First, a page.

Since the early stages of the conflict, Syria has relied on support from its strategic international allies, and a range of militias for support.
Some analysts have argued that, due to the increased influence of these groups and allies, such as Iran, Syria's ability to act as a sovereign state has diminished.
As of 2017, thousands of Hezbollah troops, and other foreign militiamen, fight alongside the Syrian Army and other pro-government groups, such as the National Defence Force (NDF). Several advisers from Iran's Islamic Revolutionary Guard Corps (IRGC) are also embedded within Syria's armed forces.
"They went to fight the enemy and if they did not fight, this enemy would be inside the country.
If they were not stopped, we would have to fight them in Kermanshah and Hamedan (provinces in Iran)," Supreme Leader of Iran, Ayatollah Ali Khamenei said, defending his country's military involvement in Syria.
Such groups are active on many fronts in Syria, and have been the spearheading force on a number of operations; Hezbollah was instrumental to the retaking of the town of Yabrud in 2014, and they continue to play a major role in military operations against Islamist militants in Syria, especially near the Syria-Lebanon border.
According to some estimates, Iran has been providing Syria with up to US$35 billion worth of support annually.
This has been provided in the form of thousands of barrels of oil per day, non-lethal aid and other means.
Given Syria's increasing reliance on its political partners, it can be speculated that the Syrian government is no longer able to act independently, and may find itself acting against the national interest due to pressure from its partners.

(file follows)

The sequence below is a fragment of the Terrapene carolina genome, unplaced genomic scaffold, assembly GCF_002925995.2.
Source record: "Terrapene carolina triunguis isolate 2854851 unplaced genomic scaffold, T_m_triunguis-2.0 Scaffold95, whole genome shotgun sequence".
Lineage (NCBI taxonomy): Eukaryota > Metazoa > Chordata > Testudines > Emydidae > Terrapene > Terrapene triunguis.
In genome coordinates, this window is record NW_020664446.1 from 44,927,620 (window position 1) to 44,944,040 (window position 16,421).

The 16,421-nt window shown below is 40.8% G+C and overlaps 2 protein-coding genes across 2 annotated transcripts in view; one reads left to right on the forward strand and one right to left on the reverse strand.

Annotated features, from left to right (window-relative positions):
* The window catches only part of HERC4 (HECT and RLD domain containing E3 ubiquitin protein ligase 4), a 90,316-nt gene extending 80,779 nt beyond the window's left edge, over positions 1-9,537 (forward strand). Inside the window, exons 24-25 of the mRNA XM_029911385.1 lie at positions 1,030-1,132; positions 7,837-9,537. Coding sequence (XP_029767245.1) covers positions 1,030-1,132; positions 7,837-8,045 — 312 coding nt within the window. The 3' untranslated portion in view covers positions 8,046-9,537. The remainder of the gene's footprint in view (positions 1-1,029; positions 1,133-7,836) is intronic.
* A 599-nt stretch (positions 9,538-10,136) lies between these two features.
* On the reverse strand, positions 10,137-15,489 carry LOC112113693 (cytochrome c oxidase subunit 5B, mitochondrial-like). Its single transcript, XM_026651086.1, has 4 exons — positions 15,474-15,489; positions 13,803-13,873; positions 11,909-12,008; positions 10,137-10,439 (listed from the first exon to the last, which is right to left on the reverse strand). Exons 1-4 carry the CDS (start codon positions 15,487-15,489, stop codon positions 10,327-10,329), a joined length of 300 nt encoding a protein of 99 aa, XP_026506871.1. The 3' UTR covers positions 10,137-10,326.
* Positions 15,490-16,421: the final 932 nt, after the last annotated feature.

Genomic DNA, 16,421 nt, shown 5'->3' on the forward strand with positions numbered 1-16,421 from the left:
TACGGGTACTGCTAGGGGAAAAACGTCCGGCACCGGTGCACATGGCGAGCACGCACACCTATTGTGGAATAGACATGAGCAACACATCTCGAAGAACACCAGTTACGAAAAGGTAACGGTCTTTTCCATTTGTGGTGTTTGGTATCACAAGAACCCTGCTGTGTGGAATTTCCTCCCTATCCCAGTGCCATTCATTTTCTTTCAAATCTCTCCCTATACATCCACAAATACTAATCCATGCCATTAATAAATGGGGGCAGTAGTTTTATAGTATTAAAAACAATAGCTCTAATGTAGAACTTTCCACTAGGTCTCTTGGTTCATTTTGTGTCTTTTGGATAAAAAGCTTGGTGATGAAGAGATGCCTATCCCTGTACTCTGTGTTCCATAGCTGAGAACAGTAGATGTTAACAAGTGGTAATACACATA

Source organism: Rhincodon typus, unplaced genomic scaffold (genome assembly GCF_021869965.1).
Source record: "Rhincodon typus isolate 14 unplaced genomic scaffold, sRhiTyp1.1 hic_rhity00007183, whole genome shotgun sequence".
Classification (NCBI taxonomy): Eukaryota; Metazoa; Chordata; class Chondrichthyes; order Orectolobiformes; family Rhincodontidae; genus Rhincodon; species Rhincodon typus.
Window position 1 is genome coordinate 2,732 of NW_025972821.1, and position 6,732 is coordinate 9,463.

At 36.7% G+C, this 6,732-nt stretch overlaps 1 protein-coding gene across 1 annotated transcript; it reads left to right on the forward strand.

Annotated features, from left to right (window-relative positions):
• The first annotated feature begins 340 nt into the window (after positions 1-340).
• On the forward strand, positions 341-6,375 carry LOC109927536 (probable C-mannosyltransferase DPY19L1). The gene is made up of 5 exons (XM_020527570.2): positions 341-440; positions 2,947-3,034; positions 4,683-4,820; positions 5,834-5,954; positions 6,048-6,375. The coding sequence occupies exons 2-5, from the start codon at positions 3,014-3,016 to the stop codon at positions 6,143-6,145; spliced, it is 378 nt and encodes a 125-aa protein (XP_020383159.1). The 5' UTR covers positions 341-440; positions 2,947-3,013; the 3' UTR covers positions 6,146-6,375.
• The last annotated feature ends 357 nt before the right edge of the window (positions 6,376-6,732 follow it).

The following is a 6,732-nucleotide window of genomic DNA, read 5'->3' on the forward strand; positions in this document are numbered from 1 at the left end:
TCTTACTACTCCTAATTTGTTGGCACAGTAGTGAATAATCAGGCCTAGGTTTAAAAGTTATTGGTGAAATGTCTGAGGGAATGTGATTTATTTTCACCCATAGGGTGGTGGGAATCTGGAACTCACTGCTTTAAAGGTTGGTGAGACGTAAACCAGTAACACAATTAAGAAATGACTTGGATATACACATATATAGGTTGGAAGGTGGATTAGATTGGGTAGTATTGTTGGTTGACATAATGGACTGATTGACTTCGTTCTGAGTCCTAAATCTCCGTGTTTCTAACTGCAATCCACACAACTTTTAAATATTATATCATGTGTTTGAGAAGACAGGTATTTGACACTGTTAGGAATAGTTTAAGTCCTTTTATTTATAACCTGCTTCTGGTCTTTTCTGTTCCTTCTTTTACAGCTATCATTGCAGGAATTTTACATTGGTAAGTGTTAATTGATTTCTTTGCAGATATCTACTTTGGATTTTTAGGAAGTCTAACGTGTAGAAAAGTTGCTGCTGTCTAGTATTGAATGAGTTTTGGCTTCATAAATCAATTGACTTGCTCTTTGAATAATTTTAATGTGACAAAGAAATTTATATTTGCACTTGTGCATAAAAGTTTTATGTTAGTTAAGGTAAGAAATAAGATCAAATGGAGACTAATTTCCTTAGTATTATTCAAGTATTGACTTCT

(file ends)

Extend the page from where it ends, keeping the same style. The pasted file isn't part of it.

Furthermore, due to the use of groups, Syrian and foreign, that are loosely affiliated with the government, President Bashar al-Assad's ability to maintain stability, and the enforcement of the law, has been questioned.
However, President Assad's recent speech, in which he addressed members of his cabinet and other officials, seems to contradict the above arguments, and suggests that the Syrian government is able to exert influence throughout Syria.
In his extended speech, which is over 30 minutes long, he stressed that everyone, including members of his government, high ranking officers in the army and the various intelligence directorates, should improve "their conduct," and must adhere to protocols, as any other member of the public would, e.g. stopping at checkpoints.
In the subsequent days, reports emerged that several vehicles belonging to members of the security apparatus were stopped and cautioned for not displaying number plates, and other infringements.
A similar event, involving a relative of the Syrian Prime Minister, was also reported.
The measures, which President Assad is attempting to enforce to a higher standard, are designed to improve security, while also tackling nepotism and corruption.
The President's speech, and following enforcement of the outlined practices, serves as an indication of the Syrian government's control in areas under its sanctity.
It is now clear that President Assad intends to maintain stability, and keep members from affiliated groups, such as the NDF, in line.
However, although his domestic influence has been corroborated, it remains unclear if Syria remains wholly independent of its regional and international allies when making key decisions.
Over the duration of the ongoing crisis, there hasn't been any indication of Syria's allies forcing its hand in its policy-setting or decisions (against the national interest.)
In any case, this is less of a concern, as their interests are likely to continue to overwhelmingly be aligned in the future, as they have been for several decades.